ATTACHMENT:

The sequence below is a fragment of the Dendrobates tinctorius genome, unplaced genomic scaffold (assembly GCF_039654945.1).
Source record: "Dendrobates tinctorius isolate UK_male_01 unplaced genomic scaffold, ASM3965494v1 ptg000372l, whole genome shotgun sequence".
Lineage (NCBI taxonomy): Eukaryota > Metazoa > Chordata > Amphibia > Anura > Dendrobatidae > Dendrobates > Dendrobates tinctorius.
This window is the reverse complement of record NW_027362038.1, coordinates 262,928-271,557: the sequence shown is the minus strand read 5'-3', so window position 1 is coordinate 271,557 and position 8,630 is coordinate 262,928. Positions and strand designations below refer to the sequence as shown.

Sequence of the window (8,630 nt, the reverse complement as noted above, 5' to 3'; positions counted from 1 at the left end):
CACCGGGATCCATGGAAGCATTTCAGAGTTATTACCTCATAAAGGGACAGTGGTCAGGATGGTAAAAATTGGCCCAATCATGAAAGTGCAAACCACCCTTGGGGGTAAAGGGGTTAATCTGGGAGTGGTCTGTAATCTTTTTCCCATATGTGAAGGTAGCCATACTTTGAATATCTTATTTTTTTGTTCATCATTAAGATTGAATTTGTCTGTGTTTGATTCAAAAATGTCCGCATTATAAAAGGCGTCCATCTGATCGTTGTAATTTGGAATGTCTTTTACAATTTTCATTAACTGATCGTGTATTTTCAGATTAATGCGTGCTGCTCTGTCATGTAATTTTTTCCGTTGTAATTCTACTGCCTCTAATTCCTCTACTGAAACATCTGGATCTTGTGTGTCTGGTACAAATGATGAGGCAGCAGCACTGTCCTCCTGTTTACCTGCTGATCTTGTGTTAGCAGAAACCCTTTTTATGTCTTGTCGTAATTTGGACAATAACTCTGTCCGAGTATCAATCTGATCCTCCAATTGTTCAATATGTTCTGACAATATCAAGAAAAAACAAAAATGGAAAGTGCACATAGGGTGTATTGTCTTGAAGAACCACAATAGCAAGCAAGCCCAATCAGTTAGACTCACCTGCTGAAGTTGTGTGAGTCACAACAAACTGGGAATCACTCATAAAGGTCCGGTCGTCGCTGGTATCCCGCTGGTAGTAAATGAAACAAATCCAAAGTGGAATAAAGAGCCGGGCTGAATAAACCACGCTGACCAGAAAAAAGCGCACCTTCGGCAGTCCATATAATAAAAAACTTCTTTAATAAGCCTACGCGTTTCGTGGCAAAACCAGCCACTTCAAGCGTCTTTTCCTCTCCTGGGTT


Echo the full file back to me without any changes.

The sequence below is a fragment of the Dendrobates tinctorius genome, unplaced genomic scaffold (assembly GCF_039654945.1).
Source record: "Dendrobates tinctorius isolate UK_male_01 unplaced genomic scaffold, ASM3965494v1 ptg000372l, whole genome shotgun sequence".
Lineage (NCBI taxonomy): Eukaryota > Metazoa > Chordata > Amphibia > Anura > Dendrobatidae > Dendrobates > Dendrobates tinctorius.
This window is the reverse complement of record NW_027362038.1, coordinates 262,928-271,557: the sequence shown is the minus strand read 5'-3', so window position 1 is coordinate 271,557 and position 8,630 is coordinate 262,928. Positions and strand designations below refer to the sequence as shown.

Sequence of the window (8,630 nt, the reverse complement as noted above, 5' to 3'; positions counted from 1 at the left end):
CACCGGGATCCATGGAAGCATTTCAGAGTTATTACCTCATAAAGGGACAGTGGTCAGGATGGTAAAAATTGGCCCAATCATGAAAGTGCAAACCACCCTTGGGGGTAAAGGGGTTAATCTGGGAGTGGTCTGTAATCTTTTTCCCATATGTGAAGGTAGCCATACTTTGAATATCTTATTTTTTTGTTCATCATTAAGATTGAATTTGTCTGTGTTTGATTCAAAAATGTCCGCATTATAAAAGGCGTCCATCTGATCGTTGTAATTTGGAATGTCTTTTACAATTTTCATTAACTGATCGTGTATTTTCAGATTAATGCGTGCTGCTCTGTCATGTAATTTTTTCCGTTGTAATTCTACTGCCTCTAATTCCTCTACTGAAACATCTGGATCTTGTGTGTCTGGTACAAATGATGAGGCAGCAGCACTGTCCTCCTGTTTACCTGCTGATCTTGTGTTAGCAGAAACCCTTTTTATGTCTTGTCGTAATTTGGACAATAACTCTGTCCGAGTATCAATCTGATCCTCCAATTGTTCAATATGTTCTGACAATATCAAGAAAAAACAAAAATGGAAAGTGCACATAGGGTGTATTGTCTTGAAGAACCACAATAGCAAGCAAGCCCAATCAGTTAGACTCACCTGCTGAAGTTGTGTGAGTCACAACAAACTGGGAATCACTCATAAAGGTCCGGTCGTCGCTGGTATCCCGCTGGTAGTAAATGAAACAAATCCAAAGTGGAATAAAGAGCCGGGCTGAATAAACCACGCTGACCAGAAAAAAGCGCACCTTCGGCAGTCCATATAATAAAAAACTTCTTTAATAAGCCTACGCGTTTCGTGGCAAAACCAGCCACTTCAAGCGTCTTTTCCTCTCCTGGGTT